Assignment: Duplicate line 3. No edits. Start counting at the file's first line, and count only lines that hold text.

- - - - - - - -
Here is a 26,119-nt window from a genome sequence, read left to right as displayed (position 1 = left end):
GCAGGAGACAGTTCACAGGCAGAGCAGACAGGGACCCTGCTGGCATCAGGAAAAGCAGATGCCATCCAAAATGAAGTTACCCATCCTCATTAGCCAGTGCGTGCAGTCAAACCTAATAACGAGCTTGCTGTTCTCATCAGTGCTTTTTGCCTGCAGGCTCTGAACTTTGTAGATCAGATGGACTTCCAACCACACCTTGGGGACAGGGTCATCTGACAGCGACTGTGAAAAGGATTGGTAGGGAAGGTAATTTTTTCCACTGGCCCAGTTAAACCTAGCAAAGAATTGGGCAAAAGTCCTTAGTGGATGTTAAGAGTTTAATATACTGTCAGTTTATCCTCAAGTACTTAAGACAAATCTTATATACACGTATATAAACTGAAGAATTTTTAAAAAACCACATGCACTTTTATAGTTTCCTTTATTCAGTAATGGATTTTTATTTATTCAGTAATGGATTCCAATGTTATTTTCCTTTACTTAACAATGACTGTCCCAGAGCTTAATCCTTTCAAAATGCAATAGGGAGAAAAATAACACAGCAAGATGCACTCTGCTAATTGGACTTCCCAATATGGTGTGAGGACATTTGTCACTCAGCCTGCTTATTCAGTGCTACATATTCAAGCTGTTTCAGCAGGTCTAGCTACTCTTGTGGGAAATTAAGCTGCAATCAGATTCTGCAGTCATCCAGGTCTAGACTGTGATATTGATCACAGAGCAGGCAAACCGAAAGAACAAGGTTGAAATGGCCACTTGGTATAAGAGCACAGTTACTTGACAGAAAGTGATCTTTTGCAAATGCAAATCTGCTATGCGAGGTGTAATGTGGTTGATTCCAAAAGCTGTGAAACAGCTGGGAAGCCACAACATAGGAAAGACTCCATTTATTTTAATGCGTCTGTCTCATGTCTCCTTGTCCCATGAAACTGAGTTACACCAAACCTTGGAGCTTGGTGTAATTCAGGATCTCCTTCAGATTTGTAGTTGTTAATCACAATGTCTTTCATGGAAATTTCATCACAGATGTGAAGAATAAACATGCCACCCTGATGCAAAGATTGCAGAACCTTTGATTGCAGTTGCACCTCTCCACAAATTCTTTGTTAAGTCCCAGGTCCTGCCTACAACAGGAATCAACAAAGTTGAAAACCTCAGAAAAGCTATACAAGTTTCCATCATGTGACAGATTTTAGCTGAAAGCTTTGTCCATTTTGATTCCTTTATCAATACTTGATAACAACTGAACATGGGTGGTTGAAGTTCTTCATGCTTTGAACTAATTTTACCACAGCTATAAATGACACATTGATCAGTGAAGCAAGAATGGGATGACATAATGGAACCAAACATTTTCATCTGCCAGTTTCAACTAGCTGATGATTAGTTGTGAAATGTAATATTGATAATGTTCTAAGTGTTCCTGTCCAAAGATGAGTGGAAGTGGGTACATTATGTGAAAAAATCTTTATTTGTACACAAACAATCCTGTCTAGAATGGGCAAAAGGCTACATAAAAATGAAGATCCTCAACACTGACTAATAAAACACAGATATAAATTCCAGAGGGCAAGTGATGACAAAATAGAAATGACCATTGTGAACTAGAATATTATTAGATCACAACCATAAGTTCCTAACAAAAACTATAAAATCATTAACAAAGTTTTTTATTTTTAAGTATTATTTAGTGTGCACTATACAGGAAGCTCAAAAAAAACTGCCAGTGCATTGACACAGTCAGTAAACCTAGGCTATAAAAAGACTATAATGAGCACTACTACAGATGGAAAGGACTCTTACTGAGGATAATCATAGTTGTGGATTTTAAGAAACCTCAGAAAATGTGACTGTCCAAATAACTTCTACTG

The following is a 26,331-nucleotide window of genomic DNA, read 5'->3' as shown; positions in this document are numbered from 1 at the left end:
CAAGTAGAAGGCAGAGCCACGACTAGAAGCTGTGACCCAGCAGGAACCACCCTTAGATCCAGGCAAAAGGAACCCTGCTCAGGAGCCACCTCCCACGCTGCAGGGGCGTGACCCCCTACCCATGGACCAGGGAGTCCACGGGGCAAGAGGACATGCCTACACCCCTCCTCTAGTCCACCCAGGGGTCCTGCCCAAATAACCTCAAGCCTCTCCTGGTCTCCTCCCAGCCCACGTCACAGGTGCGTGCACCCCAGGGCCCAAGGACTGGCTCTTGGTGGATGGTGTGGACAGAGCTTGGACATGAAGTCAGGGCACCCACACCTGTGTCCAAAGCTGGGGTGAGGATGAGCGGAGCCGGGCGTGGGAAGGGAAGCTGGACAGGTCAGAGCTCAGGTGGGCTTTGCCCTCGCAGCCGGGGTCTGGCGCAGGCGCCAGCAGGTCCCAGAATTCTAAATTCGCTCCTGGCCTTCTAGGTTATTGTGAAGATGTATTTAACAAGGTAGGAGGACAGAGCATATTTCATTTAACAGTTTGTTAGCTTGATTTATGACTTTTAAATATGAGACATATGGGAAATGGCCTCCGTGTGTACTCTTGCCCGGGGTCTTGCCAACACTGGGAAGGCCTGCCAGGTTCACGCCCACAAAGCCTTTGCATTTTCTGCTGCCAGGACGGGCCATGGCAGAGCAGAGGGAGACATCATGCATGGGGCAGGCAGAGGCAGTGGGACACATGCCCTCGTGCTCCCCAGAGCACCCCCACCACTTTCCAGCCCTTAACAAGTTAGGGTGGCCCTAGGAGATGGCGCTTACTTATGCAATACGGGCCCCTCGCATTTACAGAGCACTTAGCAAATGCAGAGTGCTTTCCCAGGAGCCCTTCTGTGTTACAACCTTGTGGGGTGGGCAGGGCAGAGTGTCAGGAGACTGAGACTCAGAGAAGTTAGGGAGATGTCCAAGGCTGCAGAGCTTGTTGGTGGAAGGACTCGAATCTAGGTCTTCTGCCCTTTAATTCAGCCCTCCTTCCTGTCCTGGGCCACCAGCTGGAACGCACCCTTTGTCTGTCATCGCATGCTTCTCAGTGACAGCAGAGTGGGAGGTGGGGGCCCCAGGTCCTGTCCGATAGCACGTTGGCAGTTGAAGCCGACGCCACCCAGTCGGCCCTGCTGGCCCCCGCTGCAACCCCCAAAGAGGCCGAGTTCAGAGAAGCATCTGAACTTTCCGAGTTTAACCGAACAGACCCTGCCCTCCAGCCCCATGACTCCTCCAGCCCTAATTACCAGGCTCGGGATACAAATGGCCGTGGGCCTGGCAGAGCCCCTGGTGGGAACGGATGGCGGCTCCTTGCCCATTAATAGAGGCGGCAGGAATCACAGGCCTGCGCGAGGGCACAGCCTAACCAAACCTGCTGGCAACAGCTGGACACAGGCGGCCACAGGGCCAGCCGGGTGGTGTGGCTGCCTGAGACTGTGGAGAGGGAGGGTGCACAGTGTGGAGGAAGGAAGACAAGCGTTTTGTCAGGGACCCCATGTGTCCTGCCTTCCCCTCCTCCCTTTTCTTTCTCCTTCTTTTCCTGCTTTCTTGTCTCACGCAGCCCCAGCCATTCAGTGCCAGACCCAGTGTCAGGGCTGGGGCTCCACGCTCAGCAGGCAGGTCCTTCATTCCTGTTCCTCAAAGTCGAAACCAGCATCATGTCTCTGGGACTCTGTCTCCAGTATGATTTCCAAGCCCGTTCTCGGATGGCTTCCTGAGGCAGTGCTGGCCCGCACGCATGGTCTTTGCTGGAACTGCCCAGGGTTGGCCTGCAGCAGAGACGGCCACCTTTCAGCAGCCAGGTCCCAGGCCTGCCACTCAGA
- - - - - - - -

The following is a 26,331-nucleotide window of genomic DNA, read 5'->3' as shown; positions in this document are numbered from 1 at the left end: